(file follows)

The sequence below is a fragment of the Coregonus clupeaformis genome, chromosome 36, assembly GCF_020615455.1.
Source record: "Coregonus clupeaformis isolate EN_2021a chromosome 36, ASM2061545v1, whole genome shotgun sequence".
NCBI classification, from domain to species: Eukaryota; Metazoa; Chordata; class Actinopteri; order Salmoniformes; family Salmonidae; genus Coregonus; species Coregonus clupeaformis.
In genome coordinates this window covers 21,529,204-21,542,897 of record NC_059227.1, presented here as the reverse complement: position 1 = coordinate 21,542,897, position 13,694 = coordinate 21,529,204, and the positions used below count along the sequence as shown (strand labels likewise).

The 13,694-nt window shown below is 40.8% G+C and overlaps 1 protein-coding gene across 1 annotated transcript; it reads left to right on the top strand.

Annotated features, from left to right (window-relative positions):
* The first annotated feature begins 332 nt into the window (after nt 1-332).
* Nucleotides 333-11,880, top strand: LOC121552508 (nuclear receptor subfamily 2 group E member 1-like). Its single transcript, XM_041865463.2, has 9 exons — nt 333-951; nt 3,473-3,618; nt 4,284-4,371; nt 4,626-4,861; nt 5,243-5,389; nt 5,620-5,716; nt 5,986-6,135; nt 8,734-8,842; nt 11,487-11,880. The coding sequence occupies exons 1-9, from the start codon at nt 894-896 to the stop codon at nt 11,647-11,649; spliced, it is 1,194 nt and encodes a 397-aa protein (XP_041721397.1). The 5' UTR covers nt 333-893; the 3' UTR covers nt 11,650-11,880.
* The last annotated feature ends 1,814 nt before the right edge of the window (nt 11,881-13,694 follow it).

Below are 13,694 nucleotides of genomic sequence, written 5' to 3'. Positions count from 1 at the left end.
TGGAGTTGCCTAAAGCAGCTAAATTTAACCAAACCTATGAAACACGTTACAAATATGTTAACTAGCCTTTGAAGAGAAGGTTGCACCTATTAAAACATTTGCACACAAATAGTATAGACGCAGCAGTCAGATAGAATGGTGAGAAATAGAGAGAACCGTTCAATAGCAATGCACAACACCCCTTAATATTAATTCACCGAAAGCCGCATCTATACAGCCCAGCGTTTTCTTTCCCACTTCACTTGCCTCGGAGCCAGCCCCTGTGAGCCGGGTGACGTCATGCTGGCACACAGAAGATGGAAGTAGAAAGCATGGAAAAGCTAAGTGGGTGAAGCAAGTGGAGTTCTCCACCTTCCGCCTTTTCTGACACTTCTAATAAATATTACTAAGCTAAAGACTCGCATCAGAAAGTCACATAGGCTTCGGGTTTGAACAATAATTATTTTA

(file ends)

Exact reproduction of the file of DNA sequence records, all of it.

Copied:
The sequence below is a fragment of the Coregonus clupeaformis genome, chromosome 36, assembly GCF_020615455.1.
Source record: "Coregonus clupeaformis isolate EN_2021a chromosome 36, ASM2061545v1, whole genome shotgun sequence".
NCBI classification, from domain to species: Eukaryota; Metazoa; Chordata; class Actinopteri; order Salmoniformes; family Salmonidae; genus Coregonus; species Coregonus clupeaformis.
In genome coordinates this window covers 21,529,204-21,542,897 of record NC_059227.1, presented here as the reverse complement: position 1 = coordinate 21,542,897, position 13,694 = coordinate 21,529,204, and the positions used below count along the sequence as shown (strand labels likewise).

The 13,694-nt window shown below is 40.8% G+C and overlaps 1 protein-coding gene across 1 annotated transcript; it reads left to right on the top strand.

Annotated features, from left to right (window-relative positions):
* The first annotated feature begins 332 nt into the window (after nt 1-332).
* Nucleotides 333-11,880, top strand: LOC121552508 (nuclear receptor subfamily 2 group E member 1-like). Its single transcript, XM_041865463.2, has 9 exons — nt 333-951; nt 3,473-3,618; nt 4,284-4,371; nt 4,626-4,861; nt 5,243-5,389; nt 5,620-5,716; nt 5,986-6,135; nt 8,734-8,842; nt 11,487-11,880. The coding sequence occupies exons 1-9, from the start codon at nt 894-896 to the stop codon at nt 11,647-11,649; spliced, it is 1,194 nt and encodes a 397-aa protein (XP_041721397.1). The 5' UTR covers nt 333-893; the 3' UTR covers nt 11,650-11,880.
* The last annotated feature ends 1,814 nt before the right edge of the window (nt 11,881-13,694 follow it).

Below are 13,694 nucleotides of genomic sequence, written 5' to 3'. Positions count from 1 at the left end.
TGGAGTTGCCTAAAGCAGCTAAATTTAACCAAACCTATGAAACACGTTACAAATATGTTAACTAGCCTTTGAAGAGAAGGTTGCACCTATTAAAACATTTGCACACAAATAGTATAGACGCAGCAGTCAGATAGAATGGTGAGAAATAGAGAGAACCGTTCAATAGCAATGCACAACACCCCTTAATATTAATTCACCGAAAGCCGCATCTATACAGCCCAGCGTTTTCTTTCCCACTTCACTTGCCTCGGAGCCAGCCCCTGTGAGCCGGGTGACGTCATGCTGGCACACAGAAGATGGAAGTAGAAAGCATGGAAAAGCTAAGTGGGTGAAGCAAGTGGAGTTCTCCACCTTCCGCCTTTTCTGACACTTCTAATAAATATTACTAAGCTAAAGACTCGCATCAGAAAGTCACATAGGCTTCGGGTTTGAACAATAATTATTTTA